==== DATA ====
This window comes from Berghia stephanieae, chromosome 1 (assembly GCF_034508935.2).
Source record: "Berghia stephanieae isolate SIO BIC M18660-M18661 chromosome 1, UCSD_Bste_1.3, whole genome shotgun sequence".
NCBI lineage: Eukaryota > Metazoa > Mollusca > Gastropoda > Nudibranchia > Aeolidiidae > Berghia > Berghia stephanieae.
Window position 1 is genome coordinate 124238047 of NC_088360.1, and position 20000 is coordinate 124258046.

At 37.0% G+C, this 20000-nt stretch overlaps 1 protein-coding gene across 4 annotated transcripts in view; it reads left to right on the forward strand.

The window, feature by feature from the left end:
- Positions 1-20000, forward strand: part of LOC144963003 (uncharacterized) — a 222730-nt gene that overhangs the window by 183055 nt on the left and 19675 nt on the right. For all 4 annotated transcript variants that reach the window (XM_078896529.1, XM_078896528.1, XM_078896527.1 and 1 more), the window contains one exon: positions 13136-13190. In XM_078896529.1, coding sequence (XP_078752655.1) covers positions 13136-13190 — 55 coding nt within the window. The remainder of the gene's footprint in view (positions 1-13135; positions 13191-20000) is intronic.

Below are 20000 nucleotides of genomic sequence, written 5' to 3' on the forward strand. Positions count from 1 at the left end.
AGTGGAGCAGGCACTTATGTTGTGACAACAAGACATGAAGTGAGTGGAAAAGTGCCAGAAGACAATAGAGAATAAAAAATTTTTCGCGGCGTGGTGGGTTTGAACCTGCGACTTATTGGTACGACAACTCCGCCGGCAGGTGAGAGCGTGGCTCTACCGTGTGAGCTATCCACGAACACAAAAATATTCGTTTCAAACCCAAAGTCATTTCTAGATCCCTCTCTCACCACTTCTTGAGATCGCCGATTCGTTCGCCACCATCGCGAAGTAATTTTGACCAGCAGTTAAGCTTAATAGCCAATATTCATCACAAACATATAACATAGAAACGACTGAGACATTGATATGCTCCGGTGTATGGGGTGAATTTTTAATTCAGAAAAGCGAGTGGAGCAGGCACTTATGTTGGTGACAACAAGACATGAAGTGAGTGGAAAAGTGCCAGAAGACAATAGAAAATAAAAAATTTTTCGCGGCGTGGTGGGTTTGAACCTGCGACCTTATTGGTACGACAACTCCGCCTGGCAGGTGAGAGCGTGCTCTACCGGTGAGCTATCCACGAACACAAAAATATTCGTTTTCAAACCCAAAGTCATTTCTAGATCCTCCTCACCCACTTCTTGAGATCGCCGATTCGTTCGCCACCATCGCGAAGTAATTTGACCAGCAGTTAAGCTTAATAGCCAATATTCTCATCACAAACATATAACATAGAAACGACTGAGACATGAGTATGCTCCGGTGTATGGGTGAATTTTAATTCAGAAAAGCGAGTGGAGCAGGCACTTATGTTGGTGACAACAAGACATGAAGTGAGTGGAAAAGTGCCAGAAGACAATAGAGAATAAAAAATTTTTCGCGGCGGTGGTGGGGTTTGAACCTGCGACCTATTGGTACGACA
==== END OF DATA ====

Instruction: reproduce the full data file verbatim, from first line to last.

This window comes from Berghia stephanieae, chromosome 1 (assembly GCF_034508935.2).
Source record: "Berghia stephanieae isolate SIO BIC M18660-M18661 chromosome 1, UCSD_Bste_1.3, whole genome shotgun sequence".
NCBI lineage: Eukaryota > Metazoa > Mollusca > Gastropoda > Nudibranchia > Aeolidiidae > Berghia > Berghia stephanieae.
Window position 1 is genome coordinate 124238047 of NC_088360.1, and position 20000 is coordinate 124258046.

At 37.0% G+C, this 20000-nt stretch overlaps 1 protein-coding gene across 4 annotated transcripts in view; it reads left to right on the forward strand.

The window, feature by feature from the left end:
- Positions 1-20000, forward strand: part of LOC144963003 (uncharacterized) — a 222730-nt gene that overhangs the window by 183055 nt on the left and 19675 nt on the right. For all 4 annotated transcript variants that reach the window (XM_078896529.1, XM_078896528.1, XM_078896527.1 and 1 more), the window contains one exon: positions 13136-13190. In XM_078896529.1, coding sequence (XP_078752655.1) covers positions 13136-13190 — 55 coding nt within the window. The remainder of the gene's footprint in view (positions 1-13135; positions 13191-20000) is intronic.

Below are 20000 nucleotides of genomic sequence, written 5' to 3' on the forward strand. Positions count from 1 at the left end.
AGTGGAGCAGGCACTTATGTTGTGACAACAAGACATGAAGTGAGTGGAAAAGTGCCAGAAGACAATAGAGAATAAAAAATTTTTCGCGGCGTGGTGGGTTTGAACCTGCGACTTATTGGTACGACAACTCCGCCGGCAGGTGAGAGCGTGGCTCTACCGTGTGAGCTATCCACGAACACAAAAATATTCGTTTCAAACCCAAAGTCATTTCTAGATCCCTCTCTCACCACTTCTTGAGATCGCCGATTCGTTCGCCACCATCGCGAAGTAATTTTGACCAGCAGTTAAGCTTAATAGCCAATATTCATCACAAACATATAACATAGAAACGACTGAGACATTGATATGCTCCGGTGTATGGGGTGAATTTTTAATTCAGAAAAGCGAGTGGAGCAGGCACTTATGTTGGTGACAACAAGACATGAAGTGAGTGGAAAAGTGCCAGAAGACAATAGAAAATAAAAAATTTTTCGCGGCGTGGTGGGTTTGAACCTGCGACCTTATTGGTACGACAACTCCGCCTGGCAGGTGAGAGCGTGCTCTACCGGTGAGCTATCCACGAACACAAAAATATTCGTTTTCAAACCCAAAGTCATTTCTAGATCCTCCTCACCCACTTCTTGAGATCGCCGATTCGTTCGCCACCATCGCGAAGTAATTTGACCAGCAGTTAAGCTTAATAGCCAATATTCTCATCACAAACATATAACATAGAAACGACTGAGACATGAGTATGCTCCGGTGTATGGGTGAATTTTAATTCAGAAAAGCGAGTGGAGCAGGCACTTATGTTGGTGACAACAAGACATGAAGTGAGTGGAAAAGTGCCAGAAGACAATAGAGAATAAAAAATTTTTCGCGGCGGTGGTGGGGTTTGAACCTGCGACCTATTGGTACGACA